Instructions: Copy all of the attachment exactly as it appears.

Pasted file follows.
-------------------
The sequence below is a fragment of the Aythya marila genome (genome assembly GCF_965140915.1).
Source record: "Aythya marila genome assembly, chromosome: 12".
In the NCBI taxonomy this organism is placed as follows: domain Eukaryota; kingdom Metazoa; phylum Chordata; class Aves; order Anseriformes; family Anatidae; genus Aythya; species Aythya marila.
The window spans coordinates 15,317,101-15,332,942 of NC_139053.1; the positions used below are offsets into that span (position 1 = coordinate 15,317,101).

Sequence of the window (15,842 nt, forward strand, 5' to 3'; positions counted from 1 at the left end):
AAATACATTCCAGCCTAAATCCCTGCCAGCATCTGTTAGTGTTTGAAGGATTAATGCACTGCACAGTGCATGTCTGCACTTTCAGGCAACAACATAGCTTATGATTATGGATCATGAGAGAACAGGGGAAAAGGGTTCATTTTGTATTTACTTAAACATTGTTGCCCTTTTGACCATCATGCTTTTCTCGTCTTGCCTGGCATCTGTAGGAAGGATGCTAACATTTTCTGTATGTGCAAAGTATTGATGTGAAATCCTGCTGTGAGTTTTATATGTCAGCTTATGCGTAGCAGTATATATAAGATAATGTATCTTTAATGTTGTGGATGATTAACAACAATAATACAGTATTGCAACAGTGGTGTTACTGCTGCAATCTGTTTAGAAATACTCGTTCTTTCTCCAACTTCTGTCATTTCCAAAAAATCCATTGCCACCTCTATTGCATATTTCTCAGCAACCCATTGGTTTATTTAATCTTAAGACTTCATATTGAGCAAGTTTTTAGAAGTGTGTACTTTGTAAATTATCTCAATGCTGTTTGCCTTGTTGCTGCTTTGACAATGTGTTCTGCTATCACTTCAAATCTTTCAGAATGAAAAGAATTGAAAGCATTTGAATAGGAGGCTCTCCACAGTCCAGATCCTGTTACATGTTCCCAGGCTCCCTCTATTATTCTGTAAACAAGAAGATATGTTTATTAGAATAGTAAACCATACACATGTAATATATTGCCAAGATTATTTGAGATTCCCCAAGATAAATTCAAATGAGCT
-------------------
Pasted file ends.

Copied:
The sequence below is a fragment of the Aythya marila genome (genome assembly GCF_965140915.1).
Source record: "Aythya marila genome assembly, chromosome: 12".
In the NCBI taxonomy this organism is placed as follows: domain Eukaryota; kingdom Metazoa; phylum Chordata; class Aves; order Anseriformes; family Anatidae; genus Aythya; species Aythya marila.
The window spans coordinates 15,317,101-15,332,942 of NC_139053.1; the positions used below are offsets into that span (position 1 = coordinate 15,317,101).

Sequence of the window (15,842 nt, forward strand, 5' to 3'; positions counted from 1 at the left end):
AAATACATTCCAGCCTAAATCCCTGCCAGCATCTGTTAGTGTTTGAAGGATTAATGCACTGCACAGTGCATGTCTGCACTTTCAGGCAACAACATAGCTTATGATTATGGATCATGAGAGAACAGGGGAAAAGGGTTCATTTTGTATTTACTTAAACATTGTTGCCCTTTTGACCATCATGCTTTTCTCGTCTTGCCTGGCATCTGTAGGAAGGATGCTAACATTTTCTGTATGTGCAAAGTATTGATGTGAAATCCTGCTGTGAGTTTTATATGTCAGCTTATGCGTAGCAGTATATATAAGATAATGTATCTTTAATGTTGTGGATGATTAACAACAATAATACAGTATTGCAACAGTGGTGTTACTGCTGCAATCTGTTTAGAAATACTCGTTCTTTCTCCAACTTCTGTCATTTCCAAAAAATCCATTGCCACCTCTATTGCATATTTCTCAGCAACCCATTGGTTTATTTAATCTTAAGACTTCATATTGAGCAAGTTTTTAGAAGTGTGTACTTTGTAAATTATCTCAATGCTGTTTGCCTTGTTGCTGCTTTGACAATGTGTTCTGCTATCACTTCAAATCTTTCAGAATGAAAAGAATTGAAAGCATTTGAATAGGAGGCTCTCCACAGTCCAGATCCTGTTACATGTTCCCAGGCTCCCTCTATTATTCTGTAAACAAGAAGATATGTTTATTAGAATAGTAAACCATACACATGTAATATATTGCCAAGATTATTTGAGATTCCCCAAGATAAATTCAAATGAGCT